you choose Bonaire for your next vacation?
Okay, tell me
what is more idyllic than this; lying in the sun in the
cooling shade of a palm tree on a Caribbean island, with a
snorkel and face mask handy if you get a little bit too hot,
and when you get bored there is your own little dinghy waiting
for you to skim over the waves on!
This Caribbean paradise is
called Bonaire; it is in a group of islands called the
Antilles which were once owned by the Dutch and is not
particularly big; 0 mi.² in area is a nice manageable size;
and the population of about 1200 people are a pretty laid-back
group who know how to enjoy themselves. Life was not always so
pleasant however; the island is situated not far from Curaçao,
about 50 miles away from Venezuela, and at one time it was the
main slave market for the Curaçao plantations. The planters
brought along their own Christian religion and imposed it up
on their subjects; it could be argued that the only good thing
that came from them was Roman Catholicism and at once slavery
was suppressed by the British navy the majority of slaves on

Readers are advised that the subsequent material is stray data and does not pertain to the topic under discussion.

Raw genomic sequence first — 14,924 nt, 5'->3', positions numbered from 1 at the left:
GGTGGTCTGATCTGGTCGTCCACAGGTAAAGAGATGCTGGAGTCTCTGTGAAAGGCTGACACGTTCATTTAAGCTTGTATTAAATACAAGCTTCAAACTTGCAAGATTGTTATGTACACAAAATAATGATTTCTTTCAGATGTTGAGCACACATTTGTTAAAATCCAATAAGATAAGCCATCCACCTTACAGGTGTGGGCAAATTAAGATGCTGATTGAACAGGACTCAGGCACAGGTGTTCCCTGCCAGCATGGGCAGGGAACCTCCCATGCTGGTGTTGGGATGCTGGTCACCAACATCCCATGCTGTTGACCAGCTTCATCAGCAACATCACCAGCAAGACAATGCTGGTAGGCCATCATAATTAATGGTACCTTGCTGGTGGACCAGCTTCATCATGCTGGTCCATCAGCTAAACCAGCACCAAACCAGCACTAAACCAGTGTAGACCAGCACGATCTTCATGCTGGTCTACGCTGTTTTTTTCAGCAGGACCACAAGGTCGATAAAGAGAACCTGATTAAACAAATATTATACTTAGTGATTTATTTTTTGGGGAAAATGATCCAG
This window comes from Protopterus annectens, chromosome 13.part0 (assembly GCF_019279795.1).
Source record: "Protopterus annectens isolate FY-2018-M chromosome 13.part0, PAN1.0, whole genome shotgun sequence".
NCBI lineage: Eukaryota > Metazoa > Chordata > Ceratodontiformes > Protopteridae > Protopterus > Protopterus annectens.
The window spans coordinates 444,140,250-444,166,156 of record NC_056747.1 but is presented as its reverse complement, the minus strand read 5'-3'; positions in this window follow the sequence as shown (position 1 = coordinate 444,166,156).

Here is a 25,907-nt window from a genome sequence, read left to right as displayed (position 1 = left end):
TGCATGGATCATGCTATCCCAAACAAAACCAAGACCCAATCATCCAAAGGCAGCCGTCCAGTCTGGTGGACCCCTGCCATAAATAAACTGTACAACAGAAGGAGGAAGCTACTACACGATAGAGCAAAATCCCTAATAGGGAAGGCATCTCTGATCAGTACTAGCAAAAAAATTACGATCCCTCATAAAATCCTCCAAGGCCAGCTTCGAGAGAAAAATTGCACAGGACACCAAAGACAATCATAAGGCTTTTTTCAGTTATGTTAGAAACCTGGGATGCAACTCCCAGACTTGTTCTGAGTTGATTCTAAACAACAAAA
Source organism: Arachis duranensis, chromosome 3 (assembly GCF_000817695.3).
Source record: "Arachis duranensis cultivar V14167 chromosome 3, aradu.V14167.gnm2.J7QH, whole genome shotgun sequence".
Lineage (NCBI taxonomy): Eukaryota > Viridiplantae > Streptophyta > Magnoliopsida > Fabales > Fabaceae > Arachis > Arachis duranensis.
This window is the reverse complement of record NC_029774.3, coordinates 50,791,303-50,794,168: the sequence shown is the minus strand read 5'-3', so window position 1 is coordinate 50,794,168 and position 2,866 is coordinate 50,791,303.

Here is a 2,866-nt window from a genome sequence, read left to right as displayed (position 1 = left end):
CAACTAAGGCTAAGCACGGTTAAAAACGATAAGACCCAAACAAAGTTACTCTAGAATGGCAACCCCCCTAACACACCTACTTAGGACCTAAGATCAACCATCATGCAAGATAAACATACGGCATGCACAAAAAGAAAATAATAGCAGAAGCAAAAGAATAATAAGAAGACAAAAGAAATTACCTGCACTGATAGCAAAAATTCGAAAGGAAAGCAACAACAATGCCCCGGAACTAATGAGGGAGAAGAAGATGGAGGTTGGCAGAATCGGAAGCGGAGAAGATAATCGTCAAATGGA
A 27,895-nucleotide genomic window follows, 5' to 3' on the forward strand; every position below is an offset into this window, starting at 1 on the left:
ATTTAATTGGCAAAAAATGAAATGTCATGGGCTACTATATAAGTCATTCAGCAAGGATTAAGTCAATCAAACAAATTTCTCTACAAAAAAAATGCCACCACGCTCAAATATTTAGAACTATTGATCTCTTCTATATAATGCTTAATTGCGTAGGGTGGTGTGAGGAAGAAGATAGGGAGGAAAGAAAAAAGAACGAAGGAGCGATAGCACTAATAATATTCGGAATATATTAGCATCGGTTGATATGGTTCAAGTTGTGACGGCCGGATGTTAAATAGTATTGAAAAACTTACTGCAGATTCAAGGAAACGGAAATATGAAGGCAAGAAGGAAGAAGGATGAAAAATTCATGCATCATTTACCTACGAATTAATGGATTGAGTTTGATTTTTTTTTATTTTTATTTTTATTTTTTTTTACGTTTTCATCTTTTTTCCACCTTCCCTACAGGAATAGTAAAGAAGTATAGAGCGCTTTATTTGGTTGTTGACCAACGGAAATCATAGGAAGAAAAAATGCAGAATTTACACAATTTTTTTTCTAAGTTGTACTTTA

the island were freed but given no means of sustaining
themselves and others who were still at sea were merely dumped
on the island and left to survive as best they could. As a
result the island now contains a real racial mix; Dutch,
Spanish, native Indians and the Africans live together and
intermingled so their descendants are now every colour under
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Freedom brought with it responsibilities; the islanders now
govern themselves, and send representatives to the Dutch
Antilles Council which is situated in Curaçao.
Bonaire was never an easy place to live on; it has always been
hot, dry and arid so agriculture is extremely difficult and
the lack of rainfall means that most drinking water has to be
extracted by the desalinisation of sea water so there is
little of it free to spread over the fields. Every cloud has a
silver lining however and the hot dry climate, together with
the by-products of the desalinisation plant has meant that the
island has been an ideal area for extracting salt from
seawater and the sale of this is a major factor in the
island's economy as indeed is tourism; leaving aside the
idyllic beach life, sailing and snorkelling large numbers of
highly coloured flamingos are attracted to the salt flats and
they in turn attract large numbers of birdwatching tourists.
Copyright Harold Clarke
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